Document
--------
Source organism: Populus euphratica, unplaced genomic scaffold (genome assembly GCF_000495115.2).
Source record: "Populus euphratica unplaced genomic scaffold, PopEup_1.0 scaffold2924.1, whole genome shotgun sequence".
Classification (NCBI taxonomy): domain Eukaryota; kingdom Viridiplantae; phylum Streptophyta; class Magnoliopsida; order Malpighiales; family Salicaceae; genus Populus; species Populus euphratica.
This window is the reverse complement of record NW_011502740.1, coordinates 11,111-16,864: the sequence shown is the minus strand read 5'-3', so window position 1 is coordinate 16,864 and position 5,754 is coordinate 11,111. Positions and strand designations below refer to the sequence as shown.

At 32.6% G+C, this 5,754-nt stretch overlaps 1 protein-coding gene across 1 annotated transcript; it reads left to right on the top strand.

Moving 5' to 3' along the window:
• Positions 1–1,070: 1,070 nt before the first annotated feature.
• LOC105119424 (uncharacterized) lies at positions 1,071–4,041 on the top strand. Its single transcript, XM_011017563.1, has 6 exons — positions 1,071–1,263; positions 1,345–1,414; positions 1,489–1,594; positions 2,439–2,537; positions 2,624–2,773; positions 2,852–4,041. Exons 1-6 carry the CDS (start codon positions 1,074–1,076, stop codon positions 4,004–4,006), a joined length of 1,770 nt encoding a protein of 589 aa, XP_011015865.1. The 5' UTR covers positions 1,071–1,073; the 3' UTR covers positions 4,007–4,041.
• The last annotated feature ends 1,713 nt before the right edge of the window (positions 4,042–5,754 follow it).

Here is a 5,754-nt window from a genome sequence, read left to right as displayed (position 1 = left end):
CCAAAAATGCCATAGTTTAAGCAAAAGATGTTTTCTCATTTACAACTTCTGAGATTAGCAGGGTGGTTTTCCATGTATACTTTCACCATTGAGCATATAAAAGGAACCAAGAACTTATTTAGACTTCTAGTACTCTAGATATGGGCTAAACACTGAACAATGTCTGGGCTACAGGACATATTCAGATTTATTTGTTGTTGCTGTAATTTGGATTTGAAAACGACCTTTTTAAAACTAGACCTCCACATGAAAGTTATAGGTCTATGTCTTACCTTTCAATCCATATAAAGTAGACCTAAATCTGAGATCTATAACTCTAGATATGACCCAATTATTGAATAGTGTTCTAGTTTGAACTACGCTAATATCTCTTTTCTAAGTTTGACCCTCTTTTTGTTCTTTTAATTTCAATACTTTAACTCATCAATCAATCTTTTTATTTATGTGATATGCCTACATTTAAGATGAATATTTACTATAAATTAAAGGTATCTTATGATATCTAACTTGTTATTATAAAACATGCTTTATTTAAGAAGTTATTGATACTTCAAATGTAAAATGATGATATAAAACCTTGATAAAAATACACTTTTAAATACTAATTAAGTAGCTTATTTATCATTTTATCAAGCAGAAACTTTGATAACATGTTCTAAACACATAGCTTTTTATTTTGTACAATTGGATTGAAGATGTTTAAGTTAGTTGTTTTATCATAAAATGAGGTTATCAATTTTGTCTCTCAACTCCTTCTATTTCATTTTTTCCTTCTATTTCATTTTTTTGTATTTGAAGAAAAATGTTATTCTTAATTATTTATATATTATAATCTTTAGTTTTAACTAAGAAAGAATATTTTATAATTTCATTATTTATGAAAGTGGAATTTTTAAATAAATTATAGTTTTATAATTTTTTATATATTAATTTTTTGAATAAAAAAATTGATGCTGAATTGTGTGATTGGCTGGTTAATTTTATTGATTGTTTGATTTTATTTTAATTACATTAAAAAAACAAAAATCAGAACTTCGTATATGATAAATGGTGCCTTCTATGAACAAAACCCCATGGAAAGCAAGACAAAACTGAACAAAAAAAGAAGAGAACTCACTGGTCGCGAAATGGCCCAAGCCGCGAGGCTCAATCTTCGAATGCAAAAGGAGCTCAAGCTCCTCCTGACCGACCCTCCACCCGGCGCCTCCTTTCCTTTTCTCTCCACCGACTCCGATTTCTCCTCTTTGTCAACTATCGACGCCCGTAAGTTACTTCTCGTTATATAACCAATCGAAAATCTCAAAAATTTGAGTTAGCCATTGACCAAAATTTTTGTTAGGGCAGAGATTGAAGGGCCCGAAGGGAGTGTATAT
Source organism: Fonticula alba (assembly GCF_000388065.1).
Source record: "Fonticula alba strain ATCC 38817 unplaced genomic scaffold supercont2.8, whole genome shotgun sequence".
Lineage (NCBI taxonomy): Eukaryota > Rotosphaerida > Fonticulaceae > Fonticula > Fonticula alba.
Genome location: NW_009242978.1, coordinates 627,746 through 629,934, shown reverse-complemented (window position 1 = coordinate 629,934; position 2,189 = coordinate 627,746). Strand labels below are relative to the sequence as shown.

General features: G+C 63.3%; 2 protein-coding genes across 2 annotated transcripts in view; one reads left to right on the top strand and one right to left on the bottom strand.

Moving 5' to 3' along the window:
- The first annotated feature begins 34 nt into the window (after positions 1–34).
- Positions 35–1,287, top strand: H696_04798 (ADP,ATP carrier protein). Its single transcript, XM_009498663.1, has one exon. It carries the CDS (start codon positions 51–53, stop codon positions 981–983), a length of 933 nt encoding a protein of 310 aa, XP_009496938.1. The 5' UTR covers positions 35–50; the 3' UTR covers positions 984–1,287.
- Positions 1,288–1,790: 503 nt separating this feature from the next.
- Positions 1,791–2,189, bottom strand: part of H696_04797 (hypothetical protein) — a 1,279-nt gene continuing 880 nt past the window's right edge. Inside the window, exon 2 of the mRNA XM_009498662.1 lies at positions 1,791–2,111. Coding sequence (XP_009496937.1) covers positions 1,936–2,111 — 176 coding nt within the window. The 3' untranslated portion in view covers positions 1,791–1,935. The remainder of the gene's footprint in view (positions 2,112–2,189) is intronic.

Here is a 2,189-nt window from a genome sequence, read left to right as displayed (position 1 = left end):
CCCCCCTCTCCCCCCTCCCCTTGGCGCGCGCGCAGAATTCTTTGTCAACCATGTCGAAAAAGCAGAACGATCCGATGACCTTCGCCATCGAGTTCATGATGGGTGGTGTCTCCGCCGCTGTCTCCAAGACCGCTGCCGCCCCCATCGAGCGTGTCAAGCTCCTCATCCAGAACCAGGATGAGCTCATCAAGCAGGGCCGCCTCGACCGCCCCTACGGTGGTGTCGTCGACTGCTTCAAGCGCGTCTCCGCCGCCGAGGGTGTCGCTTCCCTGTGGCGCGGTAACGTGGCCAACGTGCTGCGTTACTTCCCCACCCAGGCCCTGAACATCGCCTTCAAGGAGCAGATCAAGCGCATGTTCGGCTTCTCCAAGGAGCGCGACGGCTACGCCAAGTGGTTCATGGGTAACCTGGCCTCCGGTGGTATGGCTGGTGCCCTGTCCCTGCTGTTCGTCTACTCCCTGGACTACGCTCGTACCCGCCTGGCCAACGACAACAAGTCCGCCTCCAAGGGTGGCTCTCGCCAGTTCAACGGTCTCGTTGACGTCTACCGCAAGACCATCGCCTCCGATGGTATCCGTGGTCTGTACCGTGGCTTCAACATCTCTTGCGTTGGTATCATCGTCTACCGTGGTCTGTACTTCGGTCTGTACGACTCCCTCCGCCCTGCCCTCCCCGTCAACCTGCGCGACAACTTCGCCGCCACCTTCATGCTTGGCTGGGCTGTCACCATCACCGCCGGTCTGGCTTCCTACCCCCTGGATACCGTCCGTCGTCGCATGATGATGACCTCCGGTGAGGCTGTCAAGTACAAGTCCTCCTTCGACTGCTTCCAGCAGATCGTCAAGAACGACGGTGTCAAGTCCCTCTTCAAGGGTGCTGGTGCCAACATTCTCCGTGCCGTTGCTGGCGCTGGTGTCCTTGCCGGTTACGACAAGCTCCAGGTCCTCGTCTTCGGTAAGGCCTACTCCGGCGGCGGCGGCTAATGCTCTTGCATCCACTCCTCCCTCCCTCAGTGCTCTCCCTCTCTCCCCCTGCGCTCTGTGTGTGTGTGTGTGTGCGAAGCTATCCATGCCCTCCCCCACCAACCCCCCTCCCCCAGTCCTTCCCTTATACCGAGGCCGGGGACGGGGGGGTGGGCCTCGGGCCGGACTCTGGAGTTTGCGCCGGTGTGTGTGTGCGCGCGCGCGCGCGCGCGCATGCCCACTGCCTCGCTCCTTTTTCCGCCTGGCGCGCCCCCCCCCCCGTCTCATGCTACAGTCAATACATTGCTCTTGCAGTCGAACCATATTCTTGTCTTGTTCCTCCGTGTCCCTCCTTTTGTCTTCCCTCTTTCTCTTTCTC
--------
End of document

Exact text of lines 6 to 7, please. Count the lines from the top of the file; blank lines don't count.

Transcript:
Moving 5' to 3' along the window:
• Positions 1–1,070: 1,070 nt before the first annotated feature.